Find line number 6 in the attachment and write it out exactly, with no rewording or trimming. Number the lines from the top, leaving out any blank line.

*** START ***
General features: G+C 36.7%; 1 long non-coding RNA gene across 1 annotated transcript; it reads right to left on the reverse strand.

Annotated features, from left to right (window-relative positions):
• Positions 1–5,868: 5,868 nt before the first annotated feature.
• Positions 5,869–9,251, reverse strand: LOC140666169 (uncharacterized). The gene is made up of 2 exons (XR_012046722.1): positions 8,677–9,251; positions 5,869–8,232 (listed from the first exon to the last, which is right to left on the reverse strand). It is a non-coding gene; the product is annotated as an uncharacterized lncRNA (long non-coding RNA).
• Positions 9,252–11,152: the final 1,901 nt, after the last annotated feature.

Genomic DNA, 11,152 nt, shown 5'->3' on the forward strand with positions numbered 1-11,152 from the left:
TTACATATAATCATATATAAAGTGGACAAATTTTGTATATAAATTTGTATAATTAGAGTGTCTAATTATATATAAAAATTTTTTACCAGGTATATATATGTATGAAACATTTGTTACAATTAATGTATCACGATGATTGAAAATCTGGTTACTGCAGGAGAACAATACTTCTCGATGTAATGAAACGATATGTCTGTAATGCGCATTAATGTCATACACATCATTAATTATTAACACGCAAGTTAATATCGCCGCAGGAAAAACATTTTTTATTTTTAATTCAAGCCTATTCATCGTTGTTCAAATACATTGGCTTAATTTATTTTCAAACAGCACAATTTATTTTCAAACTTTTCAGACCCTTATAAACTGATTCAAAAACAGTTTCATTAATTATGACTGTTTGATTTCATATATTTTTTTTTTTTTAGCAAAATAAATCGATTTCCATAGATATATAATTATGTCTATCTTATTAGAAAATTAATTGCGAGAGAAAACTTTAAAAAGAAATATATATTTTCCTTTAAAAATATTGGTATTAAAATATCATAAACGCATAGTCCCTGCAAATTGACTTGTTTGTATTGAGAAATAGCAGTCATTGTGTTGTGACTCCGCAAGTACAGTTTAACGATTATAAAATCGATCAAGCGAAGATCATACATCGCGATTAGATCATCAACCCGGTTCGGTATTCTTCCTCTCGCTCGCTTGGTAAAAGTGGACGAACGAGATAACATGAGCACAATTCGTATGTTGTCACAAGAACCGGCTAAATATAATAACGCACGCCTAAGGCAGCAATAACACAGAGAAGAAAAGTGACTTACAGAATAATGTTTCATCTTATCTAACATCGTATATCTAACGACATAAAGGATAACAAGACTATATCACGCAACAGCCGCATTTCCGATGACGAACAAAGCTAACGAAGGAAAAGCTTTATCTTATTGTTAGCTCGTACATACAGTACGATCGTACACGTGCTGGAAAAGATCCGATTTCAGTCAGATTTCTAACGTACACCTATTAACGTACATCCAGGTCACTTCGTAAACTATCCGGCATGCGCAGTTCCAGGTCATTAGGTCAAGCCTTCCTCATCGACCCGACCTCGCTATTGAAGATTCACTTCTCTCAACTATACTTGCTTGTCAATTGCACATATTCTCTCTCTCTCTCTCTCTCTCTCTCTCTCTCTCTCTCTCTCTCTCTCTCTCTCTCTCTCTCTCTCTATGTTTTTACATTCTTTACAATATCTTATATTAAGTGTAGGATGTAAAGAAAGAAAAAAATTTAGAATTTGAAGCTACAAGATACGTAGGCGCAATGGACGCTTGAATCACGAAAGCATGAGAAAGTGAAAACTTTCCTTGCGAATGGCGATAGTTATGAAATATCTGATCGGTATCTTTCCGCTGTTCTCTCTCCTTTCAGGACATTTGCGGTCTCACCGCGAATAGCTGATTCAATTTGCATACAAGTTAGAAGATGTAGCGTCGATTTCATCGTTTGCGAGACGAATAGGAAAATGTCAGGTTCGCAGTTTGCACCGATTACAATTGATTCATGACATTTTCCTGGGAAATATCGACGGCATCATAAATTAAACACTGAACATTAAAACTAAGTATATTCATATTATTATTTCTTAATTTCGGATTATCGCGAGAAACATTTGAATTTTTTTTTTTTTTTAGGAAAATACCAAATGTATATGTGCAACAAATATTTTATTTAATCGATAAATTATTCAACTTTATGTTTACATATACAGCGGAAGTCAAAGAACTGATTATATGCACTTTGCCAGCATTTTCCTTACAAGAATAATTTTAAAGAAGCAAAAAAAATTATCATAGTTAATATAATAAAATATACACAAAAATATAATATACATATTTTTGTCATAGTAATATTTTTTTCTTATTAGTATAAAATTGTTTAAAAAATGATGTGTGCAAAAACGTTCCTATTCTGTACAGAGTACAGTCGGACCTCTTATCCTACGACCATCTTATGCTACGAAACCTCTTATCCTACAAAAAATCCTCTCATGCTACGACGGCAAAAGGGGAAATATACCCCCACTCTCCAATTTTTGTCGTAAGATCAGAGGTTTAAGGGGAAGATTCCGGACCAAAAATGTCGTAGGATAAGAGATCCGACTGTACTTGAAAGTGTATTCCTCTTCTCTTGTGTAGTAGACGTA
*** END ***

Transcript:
Genomic DNA, 11,152 nt, shown 5'->3' on the forward strand with positions numbered 1-11,152 from the left: